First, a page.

“They buried Abner in Hebron, and the king wept aloud at Abner’s tomb.  All the people wept also”.  2 Samuel 3:32

Playing lot football growing up remains a very fond memory of mine.  Those occasions were usually unplanned times of pure competitive fun.  We’d typically start out with a handful of kids and a football.  Gradually more and more kids would just join mid-game.  Sometimes it felt like the entire neighborhood was playing!

But a natural problem would arise as the number of bodies would increase.  It became increasingly challenging to know who was on which team.  On more than one occasion, someone would toss the ball to a player they think is a teammate, only to see that person sprint the opposite direction for a touchdown.  Or we’d  miss a wide-open teammate, because we thought he was on the other side.  (I was actually hoping Rodgers would experience a similar confusion last Sunday, but sadly it didn’t happen.)

Not knowing who is own your side of the competition can lead to regrettable consequences.

And the stakes only rise exponentially when it comes the mission of God and the church.

I’m afraid we live in a time when it has become much easier and acceptable for believers to regard their brothers and sisters in Christ as the opposition.  Issues centered around vaccines and masks and political interest have turned the church against itself.  The things that should unite us, such as the belief in salvation through faith in Christ alone, seems to carry less sway in our hearts and minds.  How did we allow this to happen?  More importantly, how do we began to take strides towards healing and reconciliation?

I believe the journey to restored unity must began with lament.  The church must be brought to a kind of godly sorrow (2 Corinthians 7:10) that causes each of us to weep over where we’ve fallen.

If David was like many of us, he would not be weeping.  He would be rejoicing.  In 2 Samuel 3 we find God’s people in a very nasty civil war.  Saul is dead.  David is the rightful king.  Yet Abner, a military general, has a vested interest in keeping the crown in Saul’s family.  Verse 1 of that chapter reveals that this civil war “lasted a long time”.  But now Abner, the leader of the opposition has been ruthlessly murdered (v. 27), effectively ending the war.  David should be rejoicing.  Right?   Instead what we find is a man who is inconsolable in his grief.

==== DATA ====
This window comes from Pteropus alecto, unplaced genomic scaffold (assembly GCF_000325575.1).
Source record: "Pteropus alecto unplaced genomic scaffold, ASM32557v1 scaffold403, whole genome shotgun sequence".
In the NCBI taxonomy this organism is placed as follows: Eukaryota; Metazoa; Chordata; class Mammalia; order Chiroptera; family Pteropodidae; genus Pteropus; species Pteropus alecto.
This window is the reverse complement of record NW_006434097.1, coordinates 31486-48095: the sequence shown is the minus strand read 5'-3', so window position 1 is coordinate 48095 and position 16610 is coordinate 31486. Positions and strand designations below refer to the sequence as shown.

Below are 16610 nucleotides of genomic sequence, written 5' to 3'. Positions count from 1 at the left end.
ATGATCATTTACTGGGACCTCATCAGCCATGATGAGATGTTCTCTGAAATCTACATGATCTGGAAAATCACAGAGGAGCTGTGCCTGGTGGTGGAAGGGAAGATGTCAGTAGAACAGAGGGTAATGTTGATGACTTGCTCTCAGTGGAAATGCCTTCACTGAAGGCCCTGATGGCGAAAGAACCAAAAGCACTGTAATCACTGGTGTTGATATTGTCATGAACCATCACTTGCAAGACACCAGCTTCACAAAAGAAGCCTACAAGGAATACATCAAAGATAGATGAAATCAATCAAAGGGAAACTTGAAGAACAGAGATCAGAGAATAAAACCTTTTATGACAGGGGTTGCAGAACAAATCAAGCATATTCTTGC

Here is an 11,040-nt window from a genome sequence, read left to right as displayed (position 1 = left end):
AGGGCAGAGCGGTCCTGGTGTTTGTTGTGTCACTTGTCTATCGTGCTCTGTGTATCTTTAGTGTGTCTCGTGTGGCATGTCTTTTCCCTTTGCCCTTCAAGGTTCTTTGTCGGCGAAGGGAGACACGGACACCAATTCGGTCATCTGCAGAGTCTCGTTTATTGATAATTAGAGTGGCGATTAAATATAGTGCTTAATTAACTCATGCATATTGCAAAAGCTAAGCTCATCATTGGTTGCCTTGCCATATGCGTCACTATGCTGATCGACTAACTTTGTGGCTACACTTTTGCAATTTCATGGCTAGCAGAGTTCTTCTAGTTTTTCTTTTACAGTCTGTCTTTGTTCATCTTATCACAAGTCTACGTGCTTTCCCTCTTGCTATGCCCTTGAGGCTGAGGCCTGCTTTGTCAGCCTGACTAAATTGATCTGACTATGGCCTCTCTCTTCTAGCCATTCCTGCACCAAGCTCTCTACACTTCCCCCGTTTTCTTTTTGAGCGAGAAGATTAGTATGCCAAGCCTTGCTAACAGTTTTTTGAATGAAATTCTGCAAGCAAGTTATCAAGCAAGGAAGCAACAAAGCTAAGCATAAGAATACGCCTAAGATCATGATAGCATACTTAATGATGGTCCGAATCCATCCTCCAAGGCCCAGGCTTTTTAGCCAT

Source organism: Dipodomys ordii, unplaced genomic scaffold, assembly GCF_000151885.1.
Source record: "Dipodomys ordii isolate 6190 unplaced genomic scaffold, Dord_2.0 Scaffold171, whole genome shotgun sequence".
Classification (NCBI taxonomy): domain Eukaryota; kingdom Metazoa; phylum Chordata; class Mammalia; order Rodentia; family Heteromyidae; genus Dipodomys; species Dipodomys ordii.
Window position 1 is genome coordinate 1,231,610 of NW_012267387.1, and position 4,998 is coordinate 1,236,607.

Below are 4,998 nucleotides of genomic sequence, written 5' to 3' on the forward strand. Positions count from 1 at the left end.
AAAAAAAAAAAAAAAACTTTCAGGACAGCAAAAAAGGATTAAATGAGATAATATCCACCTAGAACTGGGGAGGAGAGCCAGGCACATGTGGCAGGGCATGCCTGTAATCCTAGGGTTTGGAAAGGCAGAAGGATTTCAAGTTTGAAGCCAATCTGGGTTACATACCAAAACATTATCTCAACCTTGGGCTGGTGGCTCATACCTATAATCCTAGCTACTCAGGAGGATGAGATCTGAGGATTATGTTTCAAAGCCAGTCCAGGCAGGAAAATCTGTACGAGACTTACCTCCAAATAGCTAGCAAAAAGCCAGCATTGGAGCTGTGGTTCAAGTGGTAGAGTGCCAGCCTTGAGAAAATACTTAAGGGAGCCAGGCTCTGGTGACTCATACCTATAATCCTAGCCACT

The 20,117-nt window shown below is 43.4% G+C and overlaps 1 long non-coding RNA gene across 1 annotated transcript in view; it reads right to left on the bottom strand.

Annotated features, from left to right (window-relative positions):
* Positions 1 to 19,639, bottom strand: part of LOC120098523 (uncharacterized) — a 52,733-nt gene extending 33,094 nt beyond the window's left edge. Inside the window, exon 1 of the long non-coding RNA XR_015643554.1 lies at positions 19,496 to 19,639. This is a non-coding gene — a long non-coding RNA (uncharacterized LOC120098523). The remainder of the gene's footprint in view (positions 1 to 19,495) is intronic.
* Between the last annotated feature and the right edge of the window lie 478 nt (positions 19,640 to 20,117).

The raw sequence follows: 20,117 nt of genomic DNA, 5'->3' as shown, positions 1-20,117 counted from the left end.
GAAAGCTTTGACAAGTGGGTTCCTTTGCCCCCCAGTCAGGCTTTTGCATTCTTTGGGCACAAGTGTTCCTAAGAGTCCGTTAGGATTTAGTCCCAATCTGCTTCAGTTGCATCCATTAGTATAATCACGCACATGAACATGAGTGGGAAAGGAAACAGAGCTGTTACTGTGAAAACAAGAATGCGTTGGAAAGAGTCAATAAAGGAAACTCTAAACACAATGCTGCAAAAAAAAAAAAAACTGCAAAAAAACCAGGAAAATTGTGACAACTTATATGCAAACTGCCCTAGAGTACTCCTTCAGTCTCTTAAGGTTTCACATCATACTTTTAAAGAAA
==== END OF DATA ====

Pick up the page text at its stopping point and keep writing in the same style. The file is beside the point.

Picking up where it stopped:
Why is David weeping…loudly?  I will tell you why.  David has not allowed himself to be carried away by the conflict.  He knows whose on his team.  Indeed, David loved unity and reconciliation.  He longed to be one day reconciled with Saul, though it never happened.  He longed for unity and peace to be realized amongst God’s people.  It was David who penned the words of Psalm 133, “How good and pleasant it is when God’s people live together in unity!”.  David had a heart like Jesus.

And I love his leadership.  David does not instigate hostility and division, but his very public weeping leads “all the people” to weep over the death of Abner.  That’s godly leadership.   Oh, that we had more believers (leaders) with that kind of heart!

Have you lost sight of your teammate, my friend?  It is a sad and terrible condition you have fallen in.  Plead with God for a heart that grieves over the things that grieve His heart.  Today choose decide to began the pleasant pursuit of peace with the blessed family of Christ.

In Him,

Pastor Mark Lockett